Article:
By Dennis Pedersen
I can't say that I ever envisioned myself competing in the World Championships of anything, much less cycling, even less track cycling. But this race is usually held in foreign countries, so when I heard Masters Track World Championships would be in Los Angeles this year I decided I was going to do it. I decided to skip Nationals this year, for several reasons, and to focus on LA Worlds instead. I think it's fair to say this race was a once-in-a-lifetime chance for me.
My Coach, Jeff Solt, supported me in this, and my local successes motivated me. And I have been able to race and train at LA’s indoor 250-meter wooden track, the The StubHub VELO Sports Center in Carson, about a dozen times over the last few years, so I'm fairly comfortable on it.
|Track rash from an August race|
(not shown: hip hematoma).
But on my most recent visit there, in August, I had a problem with my tire choice, and ended up sliding down the 45° steep banking during a slow portion of my match sprints on that day. Tire grip becomes critical at low speeds, and my tire choice turned out to be less than optimum for that. So I still had a bit of a chip on my shoulder for this track when I came down for Worlds.
I'm happy to say that Margaret also accompanied me on my trip down, and made the whole experience more fun. She was also a great support to me, helping with all the little details and keeping me entertained and occupied. But since this week of racing was bookended by her birthday and our wedding anniversary, I had to sweeten the deal a bit and promised we'd have fun in between the racing, and a weekend at Disneyland afterwards. I had no problem with the thought of that in any case.
We drove down on Sunday, I checked into race registration, then our hotel, then got ready for a nice birthday dinner in Redondo Beach. It was quite nice and it took my mind off of the racing. I must admit I had butterflies and had a hard time not stressing out about the high level of competition and my own challenges. My sleep was never of a high quality on this trip.
This race is the only UCI I have ever entered, but was of course similar to USA Cycling Nationals in many ways, given that USAC is affiliated with the UCI. But the level of officials and organization was certainly higher and more bureaucratic. I also had to pay extra to get a USAC/UCI racing license. Masters race by age groups from 35 up, and I was in the 55-59 age group, representing the USA, one of at least 31 nationalities competing.
Monday: 500 meter Time Trials
My first race was on Monday: a standing-start timed race for just 500 m that emphasizes massive power… basically a drag race on a bike. I got to ride on the track for a 15-minute warmup during the 1:30-3:00pm break, and was still a bit nervous. But it went well and I knew tire grip wouldn't be an issue for the 500 m TT anyway.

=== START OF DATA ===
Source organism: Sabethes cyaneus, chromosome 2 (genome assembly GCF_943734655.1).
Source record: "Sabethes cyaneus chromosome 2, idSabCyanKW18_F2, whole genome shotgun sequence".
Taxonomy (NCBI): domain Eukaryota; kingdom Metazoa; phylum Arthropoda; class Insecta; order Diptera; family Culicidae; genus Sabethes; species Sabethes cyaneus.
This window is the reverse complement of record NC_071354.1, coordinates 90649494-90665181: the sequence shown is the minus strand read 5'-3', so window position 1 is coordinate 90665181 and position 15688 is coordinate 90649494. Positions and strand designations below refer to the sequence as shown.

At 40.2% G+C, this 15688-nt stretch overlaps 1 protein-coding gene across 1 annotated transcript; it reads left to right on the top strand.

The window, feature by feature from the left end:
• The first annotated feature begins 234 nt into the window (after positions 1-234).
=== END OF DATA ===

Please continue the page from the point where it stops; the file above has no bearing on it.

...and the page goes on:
I then sat around a lot, changed to my race wheels and gears (50x14, 96.4”), rested some more, and rode on my rollers to stay warmed up. Coach Jeff was always there to prompt my next task, and that helped a lot. He read the start lists to get an accurate sense of when I needed to be ready, which would be a bit after 5:00pm. He also reminded me that I needed to get my bike checked by the UCI officials just before my race… stuff that's easy to forget until it's too late and they slap fines on you, in Swiss francs!
As the time approached, Margaret helped me suit up, pinned on my number, brought me water… so supportive! A few minutes more on the rollers and then I waited on the chairs near the start gate for my turn. Jeff helped me get locked into the start gate, which is a complicated mechanism that holds your bike upright and releases you when the timer counts down.As the timer counted down, a Brazilian rider getting off the track fell over just behind me, but I stayed focused and got a nice jump out of the gate. I powered through turn 1 and 2, just above the sponges along the edge. I sat down on the back straight, and tried to extract 100% from my legs while staying low.
|Locked into the start gate for my 500 m TT|
(video here, starting at 2:32).
|Coach Jeff, contemplating my 9th place.|
Invariably my legs started to fail, but I still held on and managed a nice time for me: 36.262 seconds, which is a tie with my previous PR from two years ago. I was quite happy with that, and my first-lap split of 20.523. While this put me in 2nd place, succeeding riders were seeded faster, and soon I watched my position drop, ending up in 9th place overall out of 34 riders. Two Aussies took 1st (34.491) and 2nd, a Brit 3rd. Best US rider was 4th (35.461).
To beat these guys would require cutting 1.8 seconds off my time, and even Bronze would have required 1.6. Afterwards I always feel like maybe somehow I could have done more. A lot of it's mental, but maybe not that much! Another point is that some of these guys, including the winner, used aerobars... but I am not convinced that's a major factor in this short race as there's a real trade-off.
Jeff ordered me onto the rollers again to cool down, and I chatted a bit with my teammates for the Friday team sprints. I also contemplated my approach to the Wednesday match sprints, especially the flying 200 meter qualifying time trials, where I'd need to get comfortable again with riding along the rail, two stories above the bottom of the track’s banking.